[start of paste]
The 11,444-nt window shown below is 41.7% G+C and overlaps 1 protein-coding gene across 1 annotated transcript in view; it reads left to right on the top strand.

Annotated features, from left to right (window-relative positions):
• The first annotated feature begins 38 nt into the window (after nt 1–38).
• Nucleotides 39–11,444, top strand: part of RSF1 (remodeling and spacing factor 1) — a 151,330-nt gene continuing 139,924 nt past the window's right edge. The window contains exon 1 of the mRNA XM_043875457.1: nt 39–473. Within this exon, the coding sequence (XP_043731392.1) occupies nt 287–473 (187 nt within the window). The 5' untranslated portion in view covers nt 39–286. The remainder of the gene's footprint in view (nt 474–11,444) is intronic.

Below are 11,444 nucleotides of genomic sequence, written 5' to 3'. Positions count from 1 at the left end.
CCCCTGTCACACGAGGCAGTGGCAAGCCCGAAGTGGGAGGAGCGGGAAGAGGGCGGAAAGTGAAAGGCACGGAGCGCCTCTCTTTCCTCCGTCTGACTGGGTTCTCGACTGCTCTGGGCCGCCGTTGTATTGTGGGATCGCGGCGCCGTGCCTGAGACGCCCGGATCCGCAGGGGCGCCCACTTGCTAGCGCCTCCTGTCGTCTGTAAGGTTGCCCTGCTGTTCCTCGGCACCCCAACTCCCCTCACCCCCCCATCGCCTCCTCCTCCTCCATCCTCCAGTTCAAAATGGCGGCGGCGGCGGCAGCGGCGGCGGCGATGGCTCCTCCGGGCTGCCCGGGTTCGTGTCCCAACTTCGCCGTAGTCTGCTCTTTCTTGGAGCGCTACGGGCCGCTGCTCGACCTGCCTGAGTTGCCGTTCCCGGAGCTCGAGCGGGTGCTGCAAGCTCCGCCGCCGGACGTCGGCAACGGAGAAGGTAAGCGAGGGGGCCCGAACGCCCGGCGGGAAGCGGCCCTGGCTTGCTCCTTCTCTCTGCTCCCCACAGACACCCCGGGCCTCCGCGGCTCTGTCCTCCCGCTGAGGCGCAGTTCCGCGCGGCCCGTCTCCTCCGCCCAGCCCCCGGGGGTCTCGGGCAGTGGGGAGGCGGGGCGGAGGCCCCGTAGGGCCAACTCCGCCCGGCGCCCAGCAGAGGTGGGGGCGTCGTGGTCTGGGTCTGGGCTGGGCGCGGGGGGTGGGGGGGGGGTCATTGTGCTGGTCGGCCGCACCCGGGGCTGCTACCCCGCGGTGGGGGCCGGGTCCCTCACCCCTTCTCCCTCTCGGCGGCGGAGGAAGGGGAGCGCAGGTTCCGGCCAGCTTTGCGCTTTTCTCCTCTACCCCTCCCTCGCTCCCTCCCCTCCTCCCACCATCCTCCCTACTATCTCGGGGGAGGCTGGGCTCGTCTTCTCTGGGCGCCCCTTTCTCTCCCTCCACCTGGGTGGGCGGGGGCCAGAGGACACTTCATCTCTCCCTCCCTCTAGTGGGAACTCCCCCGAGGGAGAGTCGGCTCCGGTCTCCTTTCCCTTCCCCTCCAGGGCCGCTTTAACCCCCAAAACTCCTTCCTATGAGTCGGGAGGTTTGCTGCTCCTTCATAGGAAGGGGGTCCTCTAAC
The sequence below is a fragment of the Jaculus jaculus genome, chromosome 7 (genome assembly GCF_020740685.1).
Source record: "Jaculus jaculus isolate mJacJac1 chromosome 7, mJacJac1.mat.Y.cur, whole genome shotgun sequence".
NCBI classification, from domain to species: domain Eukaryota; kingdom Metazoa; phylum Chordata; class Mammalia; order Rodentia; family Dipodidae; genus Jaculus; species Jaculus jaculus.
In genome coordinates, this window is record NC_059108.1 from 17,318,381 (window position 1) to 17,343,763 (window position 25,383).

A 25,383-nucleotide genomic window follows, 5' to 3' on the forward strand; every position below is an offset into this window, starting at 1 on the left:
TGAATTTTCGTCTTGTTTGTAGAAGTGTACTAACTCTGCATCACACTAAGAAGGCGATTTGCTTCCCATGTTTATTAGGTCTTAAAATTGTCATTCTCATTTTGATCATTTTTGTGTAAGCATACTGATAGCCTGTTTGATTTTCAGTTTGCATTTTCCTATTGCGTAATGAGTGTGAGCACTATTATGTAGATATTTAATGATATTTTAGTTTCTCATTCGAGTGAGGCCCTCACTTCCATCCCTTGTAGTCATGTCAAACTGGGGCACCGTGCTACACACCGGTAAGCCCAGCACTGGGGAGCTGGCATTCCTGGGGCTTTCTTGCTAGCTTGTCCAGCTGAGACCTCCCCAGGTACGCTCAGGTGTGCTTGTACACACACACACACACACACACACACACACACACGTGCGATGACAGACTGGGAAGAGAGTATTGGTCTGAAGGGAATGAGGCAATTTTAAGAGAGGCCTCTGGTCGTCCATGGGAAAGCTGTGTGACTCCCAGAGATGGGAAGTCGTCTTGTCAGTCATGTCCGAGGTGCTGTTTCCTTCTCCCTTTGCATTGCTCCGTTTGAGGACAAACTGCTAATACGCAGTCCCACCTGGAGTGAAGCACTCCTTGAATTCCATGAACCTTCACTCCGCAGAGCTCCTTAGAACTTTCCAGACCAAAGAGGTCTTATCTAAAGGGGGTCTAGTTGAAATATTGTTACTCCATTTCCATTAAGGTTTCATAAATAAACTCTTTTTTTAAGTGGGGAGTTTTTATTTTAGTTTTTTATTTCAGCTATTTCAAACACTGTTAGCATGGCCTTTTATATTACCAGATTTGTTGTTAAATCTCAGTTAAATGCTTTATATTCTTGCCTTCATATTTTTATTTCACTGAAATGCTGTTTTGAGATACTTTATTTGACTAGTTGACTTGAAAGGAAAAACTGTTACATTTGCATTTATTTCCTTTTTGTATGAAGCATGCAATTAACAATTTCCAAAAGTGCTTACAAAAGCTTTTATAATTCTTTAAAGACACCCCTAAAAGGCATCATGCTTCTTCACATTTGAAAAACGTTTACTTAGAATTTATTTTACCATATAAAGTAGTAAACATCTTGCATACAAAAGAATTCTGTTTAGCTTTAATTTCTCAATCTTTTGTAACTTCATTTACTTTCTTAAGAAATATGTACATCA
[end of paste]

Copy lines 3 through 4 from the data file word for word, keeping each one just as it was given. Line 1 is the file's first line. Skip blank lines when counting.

• The first annotated feature begins 38 nt into the window (after nt 1–38).
• Nucleotides 39–11,444, top strand: part of RSF1 (remodeling and spacing factor 1) — a 151,330-nt gene continuing 139,924 nt past the window's right edge. The window contains exon 1 of the mRNA XM_043875457.1: nt 39–473. Within this exon, the coding sequence (XP_043731392.1) occupies nt 287–473 (187 nt within the window). The 5' untranslated portion in view covers nt 39–286. The remainder of the gene's footprint in view (nt 474–11,444) is intronic.